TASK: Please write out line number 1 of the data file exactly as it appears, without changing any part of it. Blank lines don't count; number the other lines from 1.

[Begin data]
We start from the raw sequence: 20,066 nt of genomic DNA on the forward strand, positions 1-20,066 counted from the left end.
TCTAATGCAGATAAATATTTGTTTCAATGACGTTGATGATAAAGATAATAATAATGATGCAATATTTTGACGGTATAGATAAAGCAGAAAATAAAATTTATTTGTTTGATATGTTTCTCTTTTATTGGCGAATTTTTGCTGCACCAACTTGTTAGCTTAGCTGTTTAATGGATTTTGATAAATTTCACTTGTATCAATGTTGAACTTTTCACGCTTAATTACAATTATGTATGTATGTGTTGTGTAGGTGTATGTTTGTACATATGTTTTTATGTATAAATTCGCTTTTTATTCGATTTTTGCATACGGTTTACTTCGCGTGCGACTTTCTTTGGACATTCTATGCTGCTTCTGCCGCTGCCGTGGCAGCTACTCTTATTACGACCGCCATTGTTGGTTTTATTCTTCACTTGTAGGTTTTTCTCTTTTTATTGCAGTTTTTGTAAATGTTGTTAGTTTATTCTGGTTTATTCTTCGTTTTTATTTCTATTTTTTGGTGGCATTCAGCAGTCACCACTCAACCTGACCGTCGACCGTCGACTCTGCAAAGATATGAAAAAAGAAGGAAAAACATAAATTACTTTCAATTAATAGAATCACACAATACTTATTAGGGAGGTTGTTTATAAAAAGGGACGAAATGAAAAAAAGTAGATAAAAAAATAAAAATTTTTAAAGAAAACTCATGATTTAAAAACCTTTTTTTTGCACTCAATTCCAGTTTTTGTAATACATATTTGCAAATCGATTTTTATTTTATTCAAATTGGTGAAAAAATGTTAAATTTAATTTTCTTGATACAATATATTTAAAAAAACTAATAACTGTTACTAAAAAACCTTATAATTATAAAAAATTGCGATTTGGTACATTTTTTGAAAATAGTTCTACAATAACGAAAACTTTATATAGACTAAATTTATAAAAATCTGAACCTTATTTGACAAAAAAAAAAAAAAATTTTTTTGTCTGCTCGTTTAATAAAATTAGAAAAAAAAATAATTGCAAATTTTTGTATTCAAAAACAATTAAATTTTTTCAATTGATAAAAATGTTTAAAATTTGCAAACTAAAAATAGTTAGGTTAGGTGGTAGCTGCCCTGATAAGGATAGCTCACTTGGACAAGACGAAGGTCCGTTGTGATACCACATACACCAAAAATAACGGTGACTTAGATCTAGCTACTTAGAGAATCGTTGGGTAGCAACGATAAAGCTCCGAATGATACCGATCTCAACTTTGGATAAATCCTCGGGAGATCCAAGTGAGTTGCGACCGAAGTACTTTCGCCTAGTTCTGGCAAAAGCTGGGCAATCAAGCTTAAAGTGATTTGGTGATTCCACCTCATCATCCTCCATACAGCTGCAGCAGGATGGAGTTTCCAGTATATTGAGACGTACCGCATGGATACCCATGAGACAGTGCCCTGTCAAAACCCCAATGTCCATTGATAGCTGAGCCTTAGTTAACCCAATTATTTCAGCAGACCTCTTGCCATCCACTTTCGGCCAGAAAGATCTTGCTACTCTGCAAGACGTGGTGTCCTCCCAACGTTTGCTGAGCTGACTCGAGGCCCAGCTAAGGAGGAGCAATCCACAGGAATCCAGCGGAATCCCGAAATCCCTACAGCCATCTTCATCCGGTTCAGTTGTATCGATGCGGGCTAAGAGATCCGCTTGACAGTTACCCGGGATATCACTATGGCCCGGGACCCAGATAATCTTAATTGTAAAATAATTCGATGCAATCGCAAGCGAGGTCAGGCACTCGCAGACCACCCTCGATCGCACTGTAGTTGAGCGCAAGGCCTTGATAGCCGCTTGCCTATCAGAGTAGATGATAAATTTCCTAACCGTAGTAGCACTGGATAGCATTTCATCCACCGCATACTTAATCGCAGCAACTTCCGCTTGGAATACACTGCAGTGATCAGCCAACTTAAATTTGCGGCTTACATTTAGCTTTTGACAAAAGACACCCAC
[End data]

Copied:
We start from the raw sequence: 20,066 nt of genomic DNA on the forward strand, positions 1-20,066 counted from the left end.